Heterogeneity of protein expression level in transciently transfected cells.

Frank O. Fackelmayer Frank.Fackelmayer at uni-konstanz.de
Sat Aug 7 04:38:01 EST 1999

Hi Andrew,

Andrew Leung wrote:

> Hi all,
>     I am going to overexpress a protein in my favorite cells. The results of
> transcient transfection lead us to suggest that the level of protein
> expression is critical in affecting the responses of transfectants. Because
> some transfectants die and some remain normal.
>     I would like to ask whether there will be a great variabilty in
> expression level among different transfectants in general?

Yes, the protein levels in transiently expressed cells vary by at least one
order of magnitude. There are several reasons for that. Most importantly, not
all cells take up the same amount of DNA. Some don´t take up any DNA, and the
percentage of cells that take up DNA is strongly dependent on the cell type and
method of transfection. If you use cells that are easily transfected (like COS7
cells), you can get up to 70 or even 80% of cells actually transfected. In case
you have cells that are hard to transfect  (like Jurkat cells), or the method
of transfection has not been optimized, it is not unusual to have less than 1%
transfected cells.
Even in the cells that take up DNA, the amount varies considerably, and so does
the protein level, of course. If the effect you want to study is highly
dependent on the amount of protein made, it will be quite different in
individual cells. If you have a quantitative way to determine the effect (like
enzyme activity), there may not be a problem because you always investigate a
population of cells, and the effect will be averaged. You might even get a nice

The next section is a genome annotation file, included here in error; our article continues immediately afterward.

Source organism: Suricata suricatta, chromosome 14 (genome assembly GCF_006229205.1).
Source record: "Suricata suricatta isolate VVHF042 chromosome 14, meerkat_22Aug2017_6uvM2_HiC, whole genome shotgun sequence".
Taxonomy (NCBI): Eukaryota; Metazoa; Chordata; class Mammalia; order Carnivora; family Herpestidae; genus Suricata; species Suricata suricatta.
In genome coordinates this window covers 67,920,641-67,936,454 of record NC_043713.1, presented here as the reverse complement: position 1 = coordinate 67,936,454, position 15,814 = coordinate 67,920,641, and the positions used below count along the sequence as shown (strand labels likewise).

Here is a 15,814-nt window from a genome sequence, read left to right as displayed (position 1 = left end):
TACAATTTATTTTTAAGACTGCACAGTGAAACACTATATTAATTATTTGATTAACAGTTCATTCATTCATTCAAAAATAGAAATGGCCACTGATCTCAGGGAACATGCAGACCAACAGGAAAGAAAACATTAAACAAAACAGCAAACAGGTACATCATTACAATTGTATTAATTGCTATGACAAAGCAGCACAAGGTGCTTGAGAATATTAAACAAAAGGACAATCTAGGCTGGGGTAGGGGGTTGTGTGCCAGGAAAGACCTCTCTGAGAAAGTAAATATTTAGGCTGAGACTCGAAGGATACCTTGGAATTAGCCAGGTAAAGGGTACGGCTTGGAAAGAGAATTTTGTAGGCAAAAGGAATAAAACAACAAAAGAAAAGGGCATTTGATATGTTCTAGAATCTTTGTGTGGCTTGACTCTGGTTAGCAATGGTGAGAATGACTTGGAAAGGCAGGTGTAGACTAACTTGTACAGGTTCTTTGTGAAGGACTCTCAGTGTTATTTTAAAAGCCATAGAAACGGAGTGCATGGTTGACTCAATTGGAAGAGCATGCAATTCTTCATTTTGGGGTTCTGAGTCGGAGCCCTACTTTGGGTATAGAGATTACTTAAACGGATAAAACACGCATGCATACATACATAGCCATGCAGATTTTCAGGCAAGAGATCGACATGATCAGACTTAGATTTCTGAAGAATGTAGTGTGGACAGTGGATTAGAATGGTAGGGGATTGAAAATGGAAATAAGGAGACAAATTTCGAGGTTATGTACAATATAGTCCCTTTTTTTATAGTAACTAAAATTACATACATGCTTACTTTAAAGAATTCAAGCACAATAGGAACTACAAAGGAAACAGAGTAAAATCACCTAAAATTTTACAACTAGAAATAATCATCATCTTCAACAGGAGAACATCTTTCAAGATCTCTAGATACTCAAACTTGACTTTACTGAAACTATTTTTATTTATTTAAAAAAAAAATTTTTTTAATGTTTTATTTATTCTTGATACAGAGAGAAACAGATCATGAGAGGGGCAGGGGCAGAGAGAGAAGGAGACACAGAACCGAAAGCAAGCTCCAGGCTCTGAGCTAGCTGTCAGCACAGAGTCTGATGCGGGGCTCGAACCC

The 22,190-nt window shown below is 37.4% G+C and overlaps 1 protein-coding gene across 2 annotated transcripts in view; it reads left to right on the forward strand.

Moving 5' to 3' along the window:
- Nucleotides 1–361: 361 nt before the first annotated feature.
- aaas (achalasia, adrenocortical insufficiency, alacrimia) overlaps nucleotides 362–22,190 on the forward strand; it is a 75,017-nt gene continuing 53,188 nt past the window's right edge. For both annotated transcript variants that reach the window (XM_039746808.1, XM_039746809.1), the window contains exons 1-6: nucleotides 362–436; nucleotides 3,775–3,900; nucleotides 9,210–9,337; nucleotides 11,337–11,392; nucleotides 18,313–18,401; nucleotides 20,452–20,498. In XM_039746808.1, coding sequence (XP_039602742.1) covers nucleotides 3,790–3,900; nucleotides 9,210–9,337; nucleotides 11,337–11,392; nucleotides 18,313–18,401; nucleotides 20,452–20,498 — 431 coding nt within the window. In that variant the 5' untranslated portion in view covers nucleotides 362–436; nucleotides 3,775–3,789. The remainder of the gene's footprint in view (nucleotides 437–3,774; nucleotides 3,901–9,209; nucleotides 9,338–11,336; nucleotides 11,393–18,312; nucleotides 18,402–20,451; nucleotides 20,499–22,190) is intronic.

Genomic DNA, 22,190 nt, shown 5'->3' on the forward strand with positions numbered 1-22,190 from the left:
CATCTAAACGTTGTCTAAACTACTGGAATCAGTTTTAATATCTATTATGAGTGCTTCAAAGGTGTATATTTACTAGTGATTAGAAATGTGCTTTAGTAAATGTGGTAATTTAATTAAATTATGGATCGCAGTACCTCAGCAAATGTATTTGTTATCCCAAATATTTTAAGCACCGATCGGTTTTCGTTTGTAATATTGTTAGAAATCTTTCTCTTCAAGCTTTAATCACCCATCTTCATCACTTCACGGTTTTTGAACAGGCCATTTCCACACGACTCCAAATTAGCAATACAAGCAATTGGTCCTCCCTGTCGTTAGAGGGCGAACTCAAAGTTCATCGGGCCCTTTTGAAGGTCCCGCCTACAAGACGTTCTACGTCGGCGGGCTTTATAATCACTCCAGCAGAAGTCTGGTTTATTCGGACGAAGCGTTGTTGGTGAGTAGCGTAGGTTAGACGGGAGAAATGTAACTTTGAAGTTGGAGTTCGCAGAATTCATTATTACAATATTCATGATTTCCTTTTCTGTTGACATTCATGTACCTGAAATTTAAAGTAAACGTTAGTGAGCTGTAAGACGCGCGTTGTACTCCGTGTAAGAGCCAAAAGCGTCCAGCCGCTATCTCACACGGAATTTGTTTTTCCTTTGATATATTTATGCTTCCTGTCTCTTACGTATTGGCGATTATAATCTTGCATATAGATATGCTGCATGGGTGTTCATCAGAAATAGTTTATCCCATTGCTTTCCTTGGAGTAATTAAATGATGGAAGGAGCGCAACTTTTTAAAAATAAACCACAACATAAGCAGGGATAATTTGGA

dose-response curve when titrating different amounts of DNA. For interpretation
you should keep in mind, however, that transfection efficiency is NOT AT ALL
linear with the input amount of DNA.
In your case, I guess it might be best to make stably transfected cell lines
and select for lines that produce different amounts of protein. Having two or
three lines each of stable transformants that produce, say five different
amounts of your protein (as e.g. judged from western blots of total cell
extracts), you should be able to get results much cleaner than in transient
transfection experiments. Of course, this is not a "fast results" approach,
quite different from transient transfections, and you will have to consider
carefully if the results you can expect are worth all the work to get stable
lines. Even if you´re experienced with that, it will take you months to make
and characterize such lines.

Hope this helps,

> If great
> variability exists and our gene affecting cell in a dose-dependent manner,
> do you agree it is difficult to be shown in transfection experiment and it
> requires other experimentation?
> Andrew

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